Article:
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February 26, 2019

Manuka Honey

With so much being said, and so many claims being made, about Manuka honey, it’s easy to see why the very subject of what it really is can draw both interest and confusion.  We’ve managed to weed through the countless articles to provide reputable data on Manuka honey so you can be informed on a product that is so shrouded in mystery.

So what is Manuka honey and why is it so unique?

Manuka honey is produced from bees that pollinate the specie of Leptospermum plant - better known as the Manuka bush. In Australia there are 86 species of the plant, NZ has one specie Scoparium. The Manuka bush originated in Australia, is native to both Australia and New Zealand, and can be identified by its plentiful white and pink flowers.

As for the honey itself, when compared to standard commercial honeys, it’s darker and thicker in appearance, with a more viscous texture.  The aroma has heightened floral, earthy, and herbal notes while the taste has a mineral nature and bitterness that adds to its complexity. 

Manuka honey has been used for centuries by indigenous cultures in both Australia and New Zealand.  These uses, however, extended well beyond it’s ability to add flavour and complexity to food.  They believed that Manuka honey could help with everything from treating burns, wounds, and infections, to relieving joint pain and inflammation.

Why Manuka honey?

So now that you know what Manuka honey is, the next questions is “why”.  In a world full of low-cost, mass-produced honeys, why should you look at spending more on Manuka honey?

Because of what’s in it:

All honey, including Manuka honey, contains hydrogen peroxide.  While that may sound like something to be avoided, it actually means that honey is a natural antibiotic.  Where Manuka honey sets itself apart is that it also naturally contains high levels of methylglyoxal (“MGO”)1, which is another effective antibacterial compound.

Because of what’s NOT in it:

Manuka honey undergoes a testing regime that checks for adulteration of the product.  The content of Manuka honey is identified and clearly stated so that you know what’s in each and every jar.  Unfortunately the same can not be said for many commercialised honeys3.  Many worldwide food regulatory bodies do not screen these honeys, resulting in repeated issues with contaminants being found, in some cases even illegal antibiotics being added to mimic the effect that real honey should have. 

To support local beekeepers:

As the Manuka honey can only be produced from plants in Australia and New Zealand, every jar of Manuka honey sold supports local beekeepers and honey producers.  With this, there’s more assurance that ethical practices are being used to produce, test and distribute Manuka honey.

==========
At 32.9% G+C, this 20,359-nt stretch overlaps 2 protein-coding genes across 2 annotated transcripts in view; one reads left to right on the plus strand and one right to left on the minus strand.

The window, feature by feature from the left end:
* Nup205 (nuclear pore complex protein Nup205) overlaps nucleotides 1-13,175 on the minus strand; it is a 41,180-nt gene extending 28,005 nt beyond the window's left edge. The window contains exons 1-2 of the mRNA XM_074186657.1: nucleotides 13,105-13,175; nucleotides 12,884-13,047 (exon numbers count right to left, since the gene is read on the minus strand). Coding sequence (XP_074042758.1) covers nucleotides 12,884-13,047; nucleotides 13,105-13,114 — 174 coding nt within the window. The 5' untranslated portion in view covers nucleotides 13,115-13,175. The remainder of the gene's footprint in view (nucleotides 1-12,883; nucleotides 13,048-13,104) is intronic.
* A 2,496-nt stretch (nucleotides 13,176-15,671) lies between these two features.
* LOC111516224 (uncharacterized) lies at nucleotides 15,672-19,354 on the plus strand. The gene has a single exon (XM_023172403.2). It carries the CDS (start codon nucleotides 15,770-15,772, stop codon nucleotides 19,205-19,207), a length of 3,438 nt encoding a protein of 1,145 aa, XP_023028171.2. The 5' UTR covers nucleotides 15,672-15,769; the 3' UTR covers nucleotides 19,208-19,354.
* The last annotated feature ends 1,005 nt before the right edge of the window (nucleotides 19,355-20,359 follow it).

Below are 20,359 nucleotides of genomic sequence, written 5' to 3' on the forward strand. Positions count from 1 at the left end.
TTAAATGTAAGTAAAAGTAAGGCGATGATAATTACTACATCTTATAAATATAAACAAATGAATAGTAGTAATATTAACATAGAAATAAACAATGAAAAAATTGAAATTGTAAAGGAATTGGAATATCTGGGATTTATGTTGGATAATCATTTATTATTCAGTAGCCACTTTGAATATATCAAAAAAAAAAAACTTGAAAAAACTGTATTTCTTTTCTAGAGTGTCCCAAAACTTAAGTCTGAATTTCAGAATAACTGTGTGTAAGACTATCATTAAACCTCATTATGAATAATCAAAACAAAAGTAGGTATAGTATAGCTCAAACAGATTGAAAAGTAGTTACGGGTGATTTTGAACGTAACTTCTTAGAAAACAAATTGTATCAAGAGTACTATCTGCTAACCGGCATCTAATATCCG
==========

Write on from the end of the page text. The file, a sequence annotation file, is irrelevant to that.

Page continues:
To support the medical research:

As the problem of drug-resistant bacteria continues to grow in the medical industry, researchers are looking beyond conventional methods to find new ways to fight bacteria.  Medical researchers see the potential in Manuka honey to stunt bacterial growth and have begun research to see if medical grade honey can be produced to ward off the next superbug2.

How do you know you’ve got Manuka honey?

The Australian Manuka Honey Association (AMHA) has recently established standards for qualifying and identifying Manuka honey4.  This qualification will soon be presented in the form of an AMHA Mark of Authenticity on the packaging of certified Australian Manuka honey.  The Mark of Authenticity certifies that the Manuka honey you’re holding satisfies all of the AMHA requirements, including5:

  • the product was produced in Australia and tested by an independent approved laboratory,
  • at least 85 mg/kg of methylglyoxal (MGO), with the exact value sometimes printed on the label,
  • at least 50mg/kg of leptosperin, a unique compound found in Manuka honey

The Verdict

While the world waits to see if Manuka honey is the next big medical game-changer, it’s hard to deny the already existing benefits of its use.  If you want quality, ethically and locally produced honey, Manuka should be your go-to.

References:

  1. https://www.webmd.com/a-to-z-guides/manuka-honey-medicinal-uses#1
  2. https://www.nhs.uk/news/medical-practice/bug-busting-properties-of-honey-assessed/
  3. https://www.foodsafetynews.com/2011/11/tests-show-most-store-honey-isnt-honey/
  4. https://thewest.com.au/business/agriculture/genuine-manuka-honey-makes-its-mark-ng-b881096451z
  5. https://www.manukaaustralia.org.au/quality-standards/criteria/

 




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